private eviction - Berea - City of Johannesburg - alternative accommodation - Constitutional Court
Stuart Wilson, SERI’s Director of Litigation, is one of the counsel acting for the occupiers in this matter. He is instructed by the Centre for Applied Legal Studies (CALS) and appears with advocates Paul Kennedy SC and Heidi Barnes.
The occupiers of 7 Saratoga Avenue are a community of 86 desperately poor people living in disused industrial property in Berea, Johannesburg. In 2006, they were sued for eviction by the owner of the property. They opposed the application, stating that they could not be evicted unless and until the City of Johannesburg discharged its constitutional obligation to provide them with temporary alternative accommodation pending ultimate access to formal housing as part of the national housing programme. They joined the City of Johannesburg ('the City') to the proceedings and sought an order compelling it to do so.
In February 2010, Spilg J, sitting in the South Gauteng High Court, granted the eviction and ordered the occupiers to vacate the property. He simultaneously directed the City either to provide the occupiers with temporary accommodation or to pay each of the occupiers’ households R850 per month towards the cost of finding their own alternative accommodation. He also declared the City’s housing policy unconstitutional because it excludes from its ambit persons evicted from private land by way of the Prevention of Illegal Eviction from, and Unlawful Occupation of, Land Act 19 of 1998 ('PIE Act'). The City was also directed to compensate the owner of 7 Saratoga Avenue for the loss of the use of its property caused by the its defective housing policy.
The City appealed to the Supreme Court of Appeal (SCA) against the declaration of constitutional invalidity and against the order to provide the occupiers with temporary shelter or to pay them R850 per month. The occupiers cross-appealed against the eviction order and against the order that the City make payments towards their rent. They argued that the payments directed by the High Court would not protect them from becoming homeless upon eviction. The only appropriate relief would be to provide them with temporary alternative accommodation and direct that they may occupy their current homes until this is made available to them.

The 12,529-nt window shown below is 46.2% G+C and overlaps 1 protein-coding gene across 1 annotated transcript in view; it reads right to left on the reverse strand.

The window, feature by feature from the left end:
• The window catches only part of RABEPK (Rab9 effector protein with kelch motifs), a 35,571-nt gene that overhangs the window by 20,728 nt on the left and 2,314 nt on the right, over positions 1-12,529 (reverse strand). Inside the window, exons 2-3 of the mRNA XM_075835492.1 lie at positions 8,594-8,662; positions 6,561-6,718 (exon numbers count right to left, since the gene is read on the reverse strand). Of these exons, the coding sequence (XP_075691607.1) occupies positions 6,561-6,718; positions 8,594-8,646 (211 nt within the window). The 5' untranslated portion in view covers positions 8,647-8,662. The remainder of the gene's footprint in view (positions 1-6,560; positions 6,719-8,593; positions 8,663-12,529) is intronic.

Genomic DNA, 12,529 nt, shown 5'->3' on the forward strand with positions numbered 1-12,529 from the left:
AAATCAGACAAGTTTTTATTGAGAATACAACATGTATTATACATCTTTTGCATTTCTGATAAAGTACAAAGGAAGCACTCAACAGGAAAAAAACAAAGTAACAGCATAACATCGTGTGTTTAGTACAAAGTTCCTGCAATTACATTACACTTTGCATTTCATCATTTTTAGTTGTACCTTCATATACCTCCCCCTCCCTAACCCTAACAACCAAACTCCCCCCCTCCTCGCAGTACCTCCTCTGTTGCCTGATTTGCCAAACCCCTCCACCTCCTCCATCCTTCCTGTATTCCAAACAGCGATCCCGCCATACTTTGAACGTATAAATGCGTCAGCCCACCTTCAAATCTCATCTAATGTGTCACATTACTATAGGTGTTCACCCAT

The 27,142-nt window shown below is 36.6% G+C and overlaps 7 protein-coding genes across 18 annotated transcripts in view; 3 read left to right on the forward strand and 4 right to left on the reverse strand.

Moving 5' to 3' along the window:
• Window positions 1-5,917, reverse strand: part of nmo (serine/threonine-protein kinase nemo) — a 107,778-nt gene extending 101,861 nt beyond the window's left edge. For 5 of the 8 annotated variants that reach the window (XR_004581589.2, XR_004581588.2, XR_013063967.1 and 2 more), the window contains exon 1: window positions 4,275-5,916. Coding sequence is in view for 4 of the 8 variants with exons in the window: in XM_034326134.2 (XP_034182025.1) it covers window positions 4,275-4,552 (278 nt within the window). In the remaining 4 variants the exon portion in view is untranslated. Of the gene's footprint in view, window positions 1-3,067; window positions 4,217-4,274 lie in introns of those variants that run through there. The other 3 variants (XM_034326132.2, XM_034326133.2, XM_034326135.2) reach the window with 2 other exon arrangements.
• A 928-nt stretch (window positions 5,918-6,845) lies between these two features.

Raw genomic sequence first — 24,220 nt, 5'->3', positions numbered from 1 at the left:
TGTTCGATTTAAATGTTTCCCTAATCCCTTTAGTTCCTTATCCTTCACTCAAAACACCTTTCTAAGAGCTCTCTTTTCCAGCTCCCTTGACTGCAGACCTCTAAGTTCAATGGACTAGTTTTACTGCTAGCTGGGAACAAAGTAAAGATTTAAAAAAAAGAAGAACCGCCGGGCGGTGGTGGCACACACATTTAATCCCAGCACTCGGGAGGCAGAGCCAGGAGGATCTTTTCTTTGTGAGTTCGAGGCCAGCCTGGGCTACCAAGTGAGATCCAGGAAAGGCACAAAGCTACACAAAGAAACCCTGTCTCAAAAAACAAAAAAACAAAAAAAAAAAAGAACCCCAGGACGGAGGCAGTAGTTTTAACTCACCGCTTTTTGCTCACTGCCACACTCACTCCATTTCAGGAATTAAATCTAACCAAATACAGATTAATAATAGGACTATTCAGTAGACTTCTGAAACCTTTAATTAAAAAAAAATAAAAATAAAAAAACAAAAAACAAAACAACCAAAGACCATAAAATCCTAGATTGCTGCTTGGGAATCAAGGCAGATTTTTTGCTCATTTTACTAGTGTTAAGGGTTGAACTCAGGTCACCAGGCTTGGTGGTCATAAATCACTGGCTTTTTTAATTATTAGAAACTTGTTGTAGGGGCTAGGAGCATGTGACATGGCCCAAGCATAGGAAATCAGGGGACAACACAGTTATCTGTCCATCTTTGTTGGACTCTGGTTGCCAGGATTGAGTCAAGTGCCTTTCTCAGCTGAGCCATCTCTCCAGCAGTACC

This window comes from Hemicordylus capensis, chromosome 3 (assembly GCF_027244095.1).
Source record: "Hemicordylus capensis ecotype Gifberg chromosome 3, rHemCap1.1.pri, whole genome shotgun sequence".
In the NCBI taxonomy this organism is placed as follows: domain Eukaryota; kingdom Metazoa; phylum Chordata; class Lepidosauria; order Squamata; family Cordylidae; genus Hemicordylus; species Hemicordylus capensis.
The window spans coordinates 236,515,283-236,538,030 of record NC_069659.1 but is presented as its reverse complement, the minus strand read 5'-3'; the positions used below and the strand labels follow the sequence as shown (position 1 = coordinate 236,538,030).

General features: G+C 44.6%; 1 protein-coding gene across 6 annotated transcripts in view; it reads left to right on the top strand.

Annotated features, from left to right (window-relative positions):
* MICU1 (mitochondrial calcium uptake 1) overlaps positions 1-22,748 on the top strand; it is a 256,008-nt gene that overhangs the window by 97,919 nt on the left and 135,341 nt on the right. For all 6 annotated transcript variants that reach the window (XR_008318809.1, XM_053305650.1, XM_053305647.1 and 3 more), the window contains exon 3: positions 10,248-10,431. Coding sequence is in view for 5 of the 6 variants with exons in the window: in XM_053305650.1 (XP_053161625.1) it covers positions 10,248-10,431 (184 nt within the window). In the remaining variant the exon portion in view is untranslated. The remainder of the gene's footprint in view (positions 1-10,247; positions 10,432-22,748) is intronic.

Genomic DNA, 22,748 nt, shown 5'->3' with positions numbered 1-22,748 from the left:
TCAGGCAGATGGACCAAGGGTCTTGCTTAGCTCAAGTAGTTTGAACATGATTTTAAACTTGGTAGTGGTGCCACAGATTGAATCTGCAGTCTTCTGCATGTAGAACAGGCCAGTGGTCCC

The appeal was heard in the SCA on 18 February 2011. Judgment was handed down on 30 March 2011, where the SCA declared the City of Johannesburg’s housing policy irrational, discriminatory and unconstitutional. The SCA directed the City to provide temporary emergency accommodation to the occupiers by 1 June 2011.
The City subsequently appealed the SCA judgment, and the appeal was heard on 11 August 2011 in the Constitutional Court. Judgment was handed down on 1 December 2011. In a unanimous judgment written by van der Westhuizen J, the Court accordingly upheld the order of the SCA but ordered the eviction of the occupiers 14 days after the City was ordered to provide those occupiers who were in need with temporary accommodation. This was to ensure that they would not be rendered homeless because of the eviction.
On 8 March 2012, an urgent application was launched in the Constitutional Court which sought to compel the City to engage meaningfully with the occupiers in order to give effect to the order handed down by the Court on 1 December 2011. The application also requested the Court to vary the terms of this order, to avoid the occupiers facing eviction in circumstances where the City failed to take meaningful steps to provide temporary accommodation (as required by the order) in advance of the date set by the court for them to vacate the property or be evicted. The Constitutional Court dismissed this application, however the City's counsel undertook, in front of the Court, that the occupiers would be accommodated by 15 April – the date of eviction. On 24 May 2012, the Constitutional Court handed down its reasons for dismissing the occupiers' application. These reasons emphasise that the Court is not the appropriate forum to enforce or vary the orders it gives on appeal, unless it declares a statute unconstitutional, or makes a detailed supervisory order which may require variation in light of changed circumstances. Otherwise, a party should approach the court in which the case was first considered, in this case, the Johannesburg High Court.
On 13 April, two days before the eviction order was due to be executed by the owner, the City had not provided alternative accommodation to the residents. Facing imminent eviction and homelessness, the residents and their legal representatives, CALS, approached the Johannesburg High Court on an urgent basis. The High Court temporarily suspended the execution of the eviction order until 2 May 2012, and ordered the City to provide shelter to the occupiers by 30 April 2012. The City was required to report back to the residents on its progress, and a site visit was ordered to examine the proposed new accommodation.
On 30 April 2012, the occupiers moved into temporary accommodation provided by the City, in the MBV building and in the Ekuthuleni Shelter run by Metro Evangelical Services (MES).
Supreme Court of Appeal (SCA)